Manitoba mom searching for her son 40 years after he was taken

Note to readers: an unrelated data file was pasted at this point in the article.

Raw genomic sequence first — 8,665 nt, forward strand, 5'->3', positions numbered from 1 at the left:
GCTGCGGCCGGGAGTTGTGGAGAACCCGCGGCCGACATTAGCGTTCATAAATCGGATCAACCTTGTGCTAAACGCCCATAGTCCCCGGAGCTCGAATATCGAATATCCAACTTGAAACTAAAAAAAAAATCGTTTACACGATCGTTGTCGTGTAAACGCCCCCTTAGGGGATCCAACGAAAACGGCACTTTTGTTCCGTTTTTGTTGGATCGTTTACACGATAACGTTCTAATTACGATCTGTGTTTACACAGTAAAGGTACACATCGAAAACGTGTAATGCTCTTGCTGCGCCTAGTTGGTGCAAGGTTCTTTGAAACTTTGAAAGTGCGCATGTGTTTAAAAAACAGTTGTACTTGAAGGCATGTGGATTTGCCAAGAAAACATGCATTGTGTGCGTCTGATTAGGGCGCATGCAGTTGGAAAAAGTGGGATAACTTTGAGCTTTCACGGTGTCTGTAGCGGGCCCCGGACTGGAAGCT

first_imgShaneen Robinson-DesjarlaisAPTN NewsLynn Paul, a Manitoba mother is searching for her son who taken away nearly 40 years ago. She said she was just a child herself when she was forced to give up her firstborn.“I wouldn’t have been the best parent at fourteen,” she said. “I didn’t have the skills to do it. I was still very much a little girl looking back”.Now she’s taking to social media in hopes of reconnecting with the son she named Robert Michael Paul.He was born at Winnipeg’s Misericordia Hospital on July 8th, 1979.Paul said she remembers the day clearly.“By 1:20 in the morning I had this big baby boy laying on my belly and his eyes were wide open. And just…I fell in love.”She said was able to spend three days with the baby as she recovered.One of the nurses warned her not to get too attached.“I didn’t listen to them,” she said. “I wanted to hold him, I wanted to snuggle him. I wanted to love him for as much as I could.”Even after she was discharged Paul said she needed to see her son one last time.“I snuck into the hospital when he was ten days old and I could see him inside that nursery window,” she said.She doesn’t know where he ended up after that day.“I’m hoping with all my heart that he had wonderful parents”.Paul’s mother thought it was best to withhold their heritage on the adoption paperwork.Paul is of Cree, Ojibway and Métis descent, but on the submitted birth information, the boy was listed as Welsh.“I can see where my mom would want me to say that because it wasn’t a very…it wasn’t popular in 1979 to say you’re Indian.”Paul said she’s thought a lot about her son over the years.“At the beach, or at the zoo who would be about the same age as the child that I gave up…I would wonder, is that you? Is that you my boy?”Both her legal name at the time, Lynn Denise Thomas and her current name, Lynn Denise Paul were on the adoption records.Because it was a closed process, Paul doesn’t know who adopted her son.She’s joined a Facebook group that has more than 6,000 members made up of adoptees and birth families in search of each other.For now, she said she will be patient with the reconnection and hopes her long-lost son will reach out and try to find her.“I’m hoping that he’ll be accepting of me and of his cultural background.”last_img

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